IPAB quashes revocation of Novartis patent for anti-cancer drug Ceritinib

Aggrieved by the revocation of patent, Novartis moved IPAB with an appeal.Aggrieved by the revocation of patent, Novartis moved IPAB with an appeal.

In a reprieve to Swiss pharma major Novartis, the Intellectual Property Apellate Board (IPAB) has set aside the revocation of the former’s patent for Ceritinib, a prescription-only drug used for the treatment of non-small cell lung cancer.

As part of the running patent battle, Natco Pharma had filed a post-grant opposition against Novartis’ Ceritinib patent and acting on it, the deputy controller of patents in Delhi, on August 16, 2019 revoked the patent, on the grounds of lack of novelty and inventive steps while pointing out that invention was not patentable under Section 3(d) of the Patent Act.

Aggrieved by the revocation of patent, Novartis moved IPAB with an appeal.

In its September 29, 2020 order , IPAB while setting aside the revocation of Ceritinib patent, came down heavily on deputy controller saying that she ought to have considered the view of the members of the opposition board who were of the opinion that the present opposition may be dismissed and the current patent may be allowed to stand.

The patent tribunal said that it was evident that the other grounds such as lack of inventive step, objection under Section 3(d) and that related to insufficiency of disclosures were also decided without proper reasoning. Novartis obtained the Indian patent on September 28, 2016 for Ceritinib and the Swiss drugmaker has been selling the drug under the brand name Spexib in India and Zykadia’ globally.

Natco filed a post-grant opposition against the patent on September 26, 2017, on grounds of obviousness and lack of inventive step. The Hyderabad-based drugmaker in March 2019 started producing generic Ceritinib capsules under the brand name Noxalk even while its opposition was pending before the patent office.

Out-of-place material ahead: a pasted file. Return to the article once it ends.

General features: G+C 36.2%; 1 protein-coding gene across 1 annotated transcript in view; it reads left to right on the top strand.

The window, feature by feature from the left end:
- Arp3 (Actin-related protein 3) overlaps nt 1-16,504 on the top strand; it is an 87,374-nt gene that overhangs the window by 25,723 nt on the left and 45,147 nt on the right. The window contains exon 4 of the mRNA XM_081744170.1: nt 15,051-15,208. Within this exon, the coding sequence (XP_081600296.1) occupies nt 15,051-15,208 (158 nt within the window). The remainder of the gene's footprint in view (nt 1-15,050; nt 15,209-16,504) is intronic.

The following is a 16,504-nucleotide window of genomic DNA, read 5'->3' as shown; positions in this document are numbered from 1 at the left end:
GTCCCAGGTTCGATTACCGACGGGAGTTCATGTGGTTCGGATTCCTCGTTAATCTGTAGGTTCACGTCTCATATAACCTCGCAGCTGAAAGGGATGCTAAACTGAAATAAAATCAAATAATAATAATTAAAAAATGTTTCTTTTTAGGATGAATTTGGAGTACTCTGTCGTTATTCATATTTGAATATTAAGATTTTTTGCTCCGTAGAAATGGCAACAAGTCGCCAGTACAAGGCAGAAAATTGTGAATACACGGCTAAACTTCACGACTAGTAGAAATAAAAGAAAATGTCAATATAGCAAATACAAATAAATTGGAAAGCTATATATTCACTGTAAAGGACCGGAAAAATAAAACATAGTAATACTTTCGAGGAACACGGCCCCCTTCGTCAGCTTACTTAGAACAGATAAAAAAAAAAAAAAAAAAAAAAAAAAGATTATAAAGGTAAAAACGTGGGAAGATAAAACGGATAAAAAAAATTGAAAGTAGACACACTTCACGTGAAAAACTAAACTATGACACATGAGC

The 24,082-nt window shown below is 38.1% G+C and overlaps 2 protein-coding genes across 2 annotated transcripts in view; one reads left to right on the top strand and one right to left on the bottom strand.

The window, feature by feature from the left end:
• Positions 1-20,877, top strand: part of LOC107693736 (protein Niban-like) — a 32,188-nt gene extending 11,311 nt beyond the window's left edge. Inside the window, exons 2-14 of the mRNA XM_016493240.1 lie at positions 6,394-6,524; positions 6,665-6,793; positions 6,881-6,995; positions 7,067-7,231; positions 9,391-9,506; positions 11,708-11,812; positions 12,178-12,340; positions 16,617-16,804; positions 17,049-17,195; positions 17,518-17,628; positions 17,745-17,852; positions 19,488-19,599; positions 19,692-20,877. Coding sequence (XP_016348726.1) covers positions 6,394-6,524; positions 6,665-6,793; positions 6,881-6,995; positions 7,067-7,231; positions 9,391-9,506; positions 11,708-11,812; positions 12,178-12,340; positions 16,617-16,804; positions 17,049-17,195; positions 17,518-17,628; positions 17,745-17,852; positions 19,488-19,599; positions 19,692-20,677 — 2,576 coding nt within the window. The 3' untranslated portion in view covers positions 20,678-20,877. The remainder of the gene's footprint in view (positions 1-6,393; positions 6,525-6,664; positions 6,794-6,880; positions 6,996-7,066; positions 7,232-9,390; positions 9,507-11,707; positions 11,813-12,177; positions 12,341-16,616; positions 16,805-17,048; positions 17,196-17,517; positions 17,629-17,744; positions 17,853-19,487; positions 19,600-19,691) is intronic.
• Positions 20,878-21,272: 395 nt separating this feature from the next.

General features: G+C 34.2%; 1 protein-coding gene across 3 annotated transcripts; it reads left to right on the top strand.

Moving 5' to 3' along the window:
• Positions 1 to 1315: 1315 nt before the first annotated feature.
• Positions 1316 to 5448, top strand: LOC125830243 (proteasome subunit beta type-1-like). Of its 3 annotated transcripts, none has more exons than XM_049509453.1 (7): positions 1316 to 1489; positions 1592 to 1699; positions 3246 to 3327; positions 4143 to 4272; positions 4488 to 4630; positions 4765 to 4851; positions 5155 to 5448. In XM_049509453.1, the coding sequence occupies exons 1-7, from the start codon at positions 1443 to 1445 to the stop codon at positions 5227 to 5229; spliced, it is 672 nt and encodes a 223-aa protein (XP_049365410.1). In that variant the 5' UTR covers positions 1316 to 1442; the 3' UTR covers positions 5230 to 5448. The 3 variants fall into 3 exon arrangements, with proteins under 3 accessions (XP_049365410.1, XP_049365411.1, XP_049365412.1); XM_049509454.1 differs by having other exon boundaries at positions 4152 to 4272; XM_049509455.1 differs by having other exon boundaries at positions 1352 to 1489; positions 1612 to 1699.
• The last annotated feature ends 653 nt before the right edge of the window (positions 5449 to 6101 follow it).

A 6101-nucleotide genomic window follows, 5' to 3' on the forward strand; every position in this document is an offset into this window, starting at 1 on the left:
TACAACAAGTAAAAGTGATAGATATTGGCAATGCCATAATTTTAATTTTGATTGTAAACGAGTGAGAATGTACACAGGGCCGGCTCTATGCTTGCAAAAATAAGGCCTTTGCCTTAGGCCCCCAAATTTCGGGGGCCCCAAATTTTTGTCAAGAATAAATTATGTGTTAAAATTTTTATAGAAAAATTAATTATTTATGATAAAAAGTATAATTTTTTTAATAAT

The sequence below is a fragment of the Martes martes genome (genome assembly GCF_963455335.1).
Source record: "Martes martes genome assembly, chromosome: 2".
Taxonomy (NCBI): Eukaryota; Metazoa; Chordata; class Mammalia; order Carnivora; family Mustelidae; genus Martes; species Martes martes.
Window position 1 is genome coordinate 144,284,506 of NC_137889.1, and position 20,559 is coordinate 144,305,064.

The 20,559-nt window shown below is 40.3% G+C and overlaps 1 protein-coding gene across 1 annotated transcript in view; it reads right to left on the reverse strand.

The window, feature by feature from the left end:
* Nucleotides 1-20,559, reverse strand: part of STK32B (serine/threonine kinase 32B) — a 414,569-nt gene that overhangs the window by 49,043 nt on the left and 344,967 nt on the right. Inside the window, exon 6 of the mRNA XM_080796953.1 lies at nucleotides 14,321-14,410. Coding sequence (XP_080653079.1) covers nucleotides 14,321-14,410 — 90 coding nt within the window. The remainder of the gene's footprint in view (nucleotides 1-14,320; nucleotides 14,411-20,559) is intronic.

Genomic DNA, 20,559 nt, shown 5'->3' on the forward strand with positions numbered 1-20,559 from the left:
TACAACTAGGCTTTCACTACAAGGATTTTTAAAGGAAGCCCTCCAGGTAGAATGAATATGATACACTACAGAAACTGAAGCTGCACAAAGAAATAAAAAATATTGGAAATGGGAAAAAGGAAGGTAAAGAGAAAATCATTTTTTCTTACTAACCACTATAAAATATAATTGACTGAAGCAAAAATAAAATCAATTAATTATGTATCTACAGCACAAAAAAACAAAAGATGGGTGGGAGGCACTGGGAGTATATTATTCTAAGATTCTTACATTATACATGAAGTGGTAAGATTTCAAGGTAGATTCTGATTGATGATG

Novartis sued Natco for infringement of its patent in the Delhi high court and the court, on May 2, 2019, restrained Natco from manufacturing generic Ceritinib capsules. The court directed Natco that it should have waited for the decision in the post-grant opposition, before venturing into launching the product. Later, on August 16, 2019 the deputy controller of patents passed an order revoking Novartis’ patent. Subsequently, the high court on August 29, 2019 suspended the earlier interim relief granted to Novartis and allowed Natco to manufacture generic versions of Ceritinib.

The court held there can be no claim for infringement with respect to a patent which has been revoked in a post-grant proceeding and that patent infringement actions are maintainable only in respect of granted and live patents.

Novartis then appealed to the IPAB, which had stayed the revocation order, on July 20, 2020, without going to the merits of the case. IPAB had stayed the revocation of the patent as it was convinced that the revocation has not been decided properly.

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